Big Tobacco runs court-ordered ads admitting cigarettes kill 1,200 Americans a day
An example of one of the ads, which began running on television over the weekend, was posted on YouTube by the American Cancer Society Cancer Action Network. A video features a female narrator informing the audience that "a federal court has ordered Altria, R.J. Reynolds Tobacco, Lorillard, and Philip Morris USA to make this statement about the health effects of smoking."
It goes on to state that "smoking kills, on average, 1,200 Americans every day. More people die every year from smoking than from murder, AIDS, suicide, drugs, car crashes, and alcohol combined."
The video lists the numerous health effects blamed on smoking, including heart disease, emphysema, acute myeloid leukemia, and various types of cancer. "Smoking also causes reduced fertility, low birth weight in newborns, and cancer of the cervix," it continues.
Other ads will address the issues of nicotine addition, secondhand smoke (including children's exposure), the fact that companies deliberately designed cigarettes to make them more addictive, and how companies design filters and cigarette paper to maximize the ingestion of nicotine, according to NBC News.
It comes after District Judge Gladys Kessler ruled in 2006 that the four major tobacco companies violated racketeering laws, having "lied, misrepresented, and deceived the American public" about the dangers of smoking for over 50 years. She ordered that the companies run "corrective statements" in the media which would set the record straight about the proven negative health effects caused by smoking.
Years of litigation and appeals from the tobacco companies' lawyers ensued. One of those appeals had to do with the US government wanting the companies to state that they had lied about smoking risks, with the businesses arguing that such a requirement was "designed solely to shame and humiliate." An appeals court eventually ruled that ads could only be factual and forward-looking.
The phrase "here's the truth" was also disputed and blocked, according to AP. The news agency cited a proposed message which would have stated: "Here's the truth: Smoking is very addictive. And it's not easy to quit."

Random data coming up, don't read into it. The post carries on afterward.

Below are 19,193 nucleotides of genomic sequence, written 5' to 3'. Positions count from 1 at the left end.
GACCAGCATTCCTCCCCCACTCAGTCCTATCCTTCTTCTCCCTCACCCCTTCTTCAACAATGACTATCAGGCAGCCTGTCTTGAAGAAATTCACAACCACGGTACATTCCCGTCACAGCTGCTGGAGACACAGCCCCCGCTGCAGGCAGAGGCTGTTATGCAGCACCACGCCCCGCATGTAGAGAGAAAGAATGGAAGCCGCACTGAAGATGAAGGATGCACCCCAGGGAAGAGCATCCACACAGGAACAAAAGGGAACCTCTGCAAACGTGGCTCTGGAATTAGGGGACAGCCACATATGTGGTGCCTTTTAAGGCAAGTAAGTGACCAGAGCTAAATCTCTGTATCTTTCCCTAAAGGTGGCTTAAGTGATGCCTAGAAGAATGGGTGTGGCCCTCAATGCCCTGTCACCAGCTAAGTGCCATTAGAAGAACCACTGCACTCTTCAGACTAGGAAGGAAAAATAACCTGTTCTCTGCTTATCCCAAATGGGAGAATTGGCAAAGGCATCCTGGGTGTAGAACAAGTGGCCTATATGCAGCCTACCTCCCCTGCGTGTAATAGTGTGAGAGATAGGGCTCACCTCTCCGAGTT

"This was a classic case of a very wealthy set of defendants willing to appeal every conceivable issue time and time again," said Matthew Myers of the Campaign for Tobacco-Free Kids, one of several anti-tobacco groups which intervened in the court case.
The two sides reportedly came to an agreement in 2014 that the ads would be published five times over several months in more than 50 newspapers across the country, and five times per week for one year on primetime network television channels including NBC, ABC, and CBS. The ads are estimated to cost the companies around $30 million, according to anti-tobacco advocates cited by AP.
Three years after that agreement, the ads have finally begun airing, in a move which has been hailed by anti-smoking organizations. "The ads will finally run after 11 years of appeals by the tobacco companies aimed at delaying and weakening them," reads a joint statement from the American Cancer Society, American Heart Association, American Lung Association, Americans for Nonsmokers' Rights, National African American Tobacco Prevention Network, and the Tobacco-Free Kids Action Fund.
The 2006 ruling was the result of a 1999 lawsuit filed by the US Justice Department under the Bill Clinton administration. It sought to recover some of the billions of dollars spent by the federal government on caring for people with smoking-related health problems.
At one time, more than 50 years ago, US media was infiltrated with happy-go-lucky cigarette advertising, with tobacco companies sponsoring hundreds of primetime television shows including ‘I Love Lucy’ and ‘Perry Mason’. Even the children's cartoon ‘The Flintstones’ was sponsored by Big Tobacco.
US Congress banned cigarette advertising from radio and television in 1970, and later restrictions blocked the industry from advertising on billboards and public transportation. However, tobacco companies still spend more than $8 billion a year on marketing, including print advertisements, mailed coupons, and store displays.
According to the Centers for Disease Control and Prevention (CDC), cigarettes are responsible for more than 480,000 American deaths each year. This includes more than 41,000 deaths resulting from secondhand smoke exposure.